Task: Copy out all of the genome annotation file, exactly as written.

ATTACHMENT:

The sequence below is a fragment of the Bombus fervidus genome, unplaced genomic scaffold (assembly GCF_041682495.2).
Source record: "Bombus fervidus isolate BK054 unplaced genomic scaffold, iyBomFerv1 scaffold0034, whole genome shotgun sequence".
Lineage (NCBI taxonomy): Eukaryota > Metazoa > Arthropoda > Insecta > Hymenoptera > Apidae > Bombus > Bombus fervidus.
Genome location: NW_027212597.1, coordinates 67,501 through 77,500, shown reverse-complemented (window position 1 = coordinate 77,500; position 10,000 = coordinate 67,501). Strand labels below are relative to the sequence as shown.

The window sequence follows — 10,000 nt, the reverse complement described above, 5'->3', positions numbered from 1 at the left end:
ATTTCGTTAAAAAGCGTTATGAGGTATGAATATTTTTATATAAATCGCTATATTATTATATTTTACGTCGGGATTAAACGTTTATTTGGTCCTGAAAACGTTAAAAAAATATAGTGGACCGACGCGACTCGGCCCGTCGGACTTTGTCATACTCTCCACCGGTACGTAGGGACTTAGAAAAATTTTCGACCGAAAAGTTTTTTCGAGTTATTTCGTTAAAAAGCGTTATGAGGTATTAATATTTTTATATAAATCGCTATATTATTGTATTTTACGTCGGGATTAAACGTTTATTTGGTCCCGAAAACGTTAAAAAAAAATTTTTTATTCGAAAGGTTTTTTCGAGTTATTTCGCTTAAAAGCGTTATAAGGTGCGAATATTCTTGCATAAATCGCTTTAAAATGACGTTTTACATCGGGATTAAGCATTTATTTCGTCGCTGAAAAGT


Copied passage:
The sequence below is a fragment of the Bombus fervidus genome, unplaced genomic scaffold (assembly GCF_041682495.2).
Source record: "Bombus fervidus isolate BK054 unplaced genomic scaffold, iyBomFerv1 scaffold0034, whole genome shotgun sequence".
Lineage (NCBI taxonomy): Eukaryota > Metazoa > Arthropoda > Insecta > Hymenoptera > Apidae > Bombus > Bombus fervidus.
Genome location: NW_027212597.1, coordinates 67,501 through 77,500, shown reverse-complemented (window position 1 = coordinate 77,500; position 10,000 = coordinate 67,501). Strand labels below are relative to the sequence as shown.

The window sequence follows — 10,000 nt, the reverse complement described above, 5'->3', positions numbered from 1 at the left end:
ATTTCGTTAAAAAGCGTTATGAGGTATGAATATTTTTATATAAATCGCTATATTATTATATTTTACGTCGGGATTAAACGTTTATTTGGTCCTGAAAACGTTAAAAAAATATAGTGGACCGACGCGACTCGGCCCGTCGGACTTTGTCATACTCTCCACCGGTACGTAGGGACTTAGAAAAATTTTCGACCGAAAAGTTTTTTCGAGTTATTTCGTTAAAAAGCGTTATGAGGTATTAATATTTTTATATAAATCGCTATATTATTGTATTTTACGTCGGGATTAAACGTTTATTTGGTCCCGAAAACGTTAAAAAAAAATTTTTTATTCGAAAGGTTTTTTCGAGTTATTTCGCTTAAAAGCGTTATAAGGTGCGAATATTCTTGCATAAATCGCTTTAAAATGACGTTTTACATCGGGATTAAGCATTTATTTCGTCGCTGAAAAGT